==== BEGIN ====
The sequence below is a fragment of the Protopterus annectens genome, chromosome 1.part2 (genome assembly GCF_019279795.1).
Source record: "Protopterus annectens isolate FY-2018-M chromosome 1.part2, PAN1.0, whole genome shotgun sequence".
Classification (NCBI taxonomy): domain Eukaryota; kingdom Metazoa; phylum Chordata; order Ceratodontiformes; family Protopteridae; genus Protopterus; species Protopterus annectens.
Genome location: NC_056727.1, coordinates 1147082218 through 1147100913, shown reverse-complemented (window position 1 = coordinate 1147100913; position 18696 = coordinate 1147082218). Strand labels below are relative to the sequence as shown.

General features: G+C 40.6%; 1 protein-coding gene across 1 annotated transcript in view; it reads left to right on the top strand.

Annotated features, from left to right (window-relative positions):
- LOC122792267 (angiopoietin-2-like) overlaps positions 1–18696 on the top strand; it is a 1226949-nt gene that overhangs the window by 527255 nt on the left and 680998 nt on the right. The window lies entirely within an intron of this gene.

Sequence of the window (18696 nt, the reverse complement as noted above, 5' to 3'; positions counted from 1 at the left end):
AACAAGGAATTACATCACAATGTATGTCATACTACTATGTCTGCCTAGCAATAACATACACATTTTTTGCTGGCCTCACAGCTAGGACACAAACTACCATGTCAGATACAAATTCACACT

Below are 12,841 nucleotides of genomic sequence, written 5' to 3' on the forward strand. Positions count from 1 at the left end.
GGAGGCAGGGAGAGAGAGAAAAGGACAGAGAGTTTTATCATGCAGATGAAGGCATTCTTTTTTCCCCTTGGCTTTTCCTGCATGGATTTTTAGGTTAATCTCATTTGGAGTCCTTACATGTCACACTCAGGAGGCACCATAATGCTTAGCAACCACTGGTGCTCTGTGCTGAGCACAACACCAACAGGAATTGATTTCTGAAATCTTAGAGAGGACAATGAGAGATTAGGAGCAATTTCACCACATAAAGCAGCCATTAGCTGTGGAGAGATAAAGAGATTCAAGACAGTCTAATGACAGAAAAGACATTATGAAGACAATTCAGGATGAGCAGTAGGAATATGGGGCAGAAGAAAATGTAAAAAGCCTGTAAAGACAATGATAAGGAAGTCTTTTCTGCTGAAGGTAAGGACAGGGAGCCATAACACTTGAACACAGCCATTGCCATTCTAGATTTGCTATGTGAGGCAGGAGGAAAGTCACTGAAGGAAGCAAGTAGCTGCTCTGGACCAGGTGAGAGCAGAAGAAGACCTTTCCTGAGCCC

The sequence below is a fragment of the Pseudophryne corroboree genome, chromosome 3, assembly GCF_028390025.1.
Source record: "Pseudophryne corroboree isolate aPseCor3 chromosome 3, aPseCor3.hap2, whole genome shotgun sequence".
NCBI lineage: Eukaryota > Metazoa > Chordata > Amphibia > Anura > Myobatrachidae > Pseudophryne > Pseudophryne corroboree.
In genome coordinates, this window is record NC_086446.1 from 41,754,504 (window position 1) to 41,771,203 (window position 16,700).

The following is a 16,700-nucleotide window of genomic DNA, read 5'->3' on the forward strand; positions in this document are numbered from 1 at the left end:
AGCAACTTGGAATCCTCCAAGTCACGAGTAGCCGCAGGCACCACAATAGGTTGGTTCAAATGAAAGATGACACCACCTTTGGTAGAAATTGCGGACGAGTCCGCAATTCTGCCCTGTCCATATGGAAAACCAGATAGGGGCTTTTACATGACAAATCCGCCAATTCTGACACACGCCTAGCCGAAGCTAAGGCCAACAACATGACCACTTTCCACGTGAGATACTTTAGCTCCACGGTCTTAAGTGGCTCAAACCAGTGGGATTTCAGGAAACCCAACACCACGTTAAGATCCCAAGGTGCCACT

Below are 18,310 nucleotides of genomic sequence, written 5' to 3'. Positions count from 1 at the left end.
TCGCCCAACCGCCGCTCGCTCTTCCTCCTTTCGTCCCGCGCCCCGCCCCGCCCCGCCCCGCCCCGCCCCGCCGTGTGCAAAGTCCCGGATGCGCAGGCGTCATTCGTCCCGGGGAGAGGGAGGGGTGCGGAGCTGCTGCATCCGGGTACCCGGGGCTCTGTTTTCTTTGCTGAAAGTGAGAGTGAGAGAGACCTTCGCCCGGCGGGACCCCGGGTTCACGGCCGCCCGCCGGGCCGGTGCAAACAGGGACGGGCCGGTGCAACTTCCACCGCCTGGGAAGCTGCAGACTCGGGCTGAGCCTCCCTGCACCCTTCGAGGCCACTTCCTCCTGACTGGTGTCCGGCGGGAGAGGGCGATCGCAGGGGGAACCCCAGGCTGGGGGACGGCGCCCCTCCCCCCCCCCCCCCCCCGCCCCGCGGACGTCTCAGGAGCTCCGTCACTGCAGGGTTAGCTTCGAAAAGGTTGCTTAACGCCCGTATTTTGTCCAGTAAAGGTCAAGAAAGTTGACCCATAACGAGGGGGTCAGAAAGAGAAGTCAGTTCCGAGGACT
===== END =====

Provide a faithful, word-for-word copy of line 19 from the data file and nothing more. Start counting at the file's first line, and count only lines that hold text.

TCGCCCAACCGCCGCTCGCTCTTCCTCCTTTCGTCCCGCGCCCCGCCCCGCCCCGCCCCGCCCCGCCCCGCCGTGTGCAAAGTCCCGGATGCGCAGGCGTCATTCGTCCCGGGGAGAGGGAGGGGTGCGGAGCTGCTGCATCCGGGTACCCGGGGCTCTGTTTTCTTTGCTGAAAGTGAGAGTGAGAGAGACCTTCGCCCGGCGGGACCCCGGGTTCACGGCCGCCCGCCGGGCCGGTGCAAACAGGGACGGGCCGGTGCAACTTCCACCGCCTGGGAAGCTGCAGACTCGGGCTGAGCCTCCCTGCACCCTTCGAGGCCACTTCCTCCTGACTGGTGTCCGGCGGGAGAGGGCGATCGCAGGGGGAACCCCAGGCTGGGGGACGGCGCCCCTCCCCCCCCCCCCCCCCCGCCCCGCGGACGTCTCAGGAGCTCCGTCACTGCAGGGTTAGCTTCGAAAAGGTTGCTTAACGCCCGTATTTTGTCCAGTAAAGGTCAAGAAAGTTGACCCATAACGAGGGGGTCAGAAAGAGAAGTCAGTTCCGAGGACT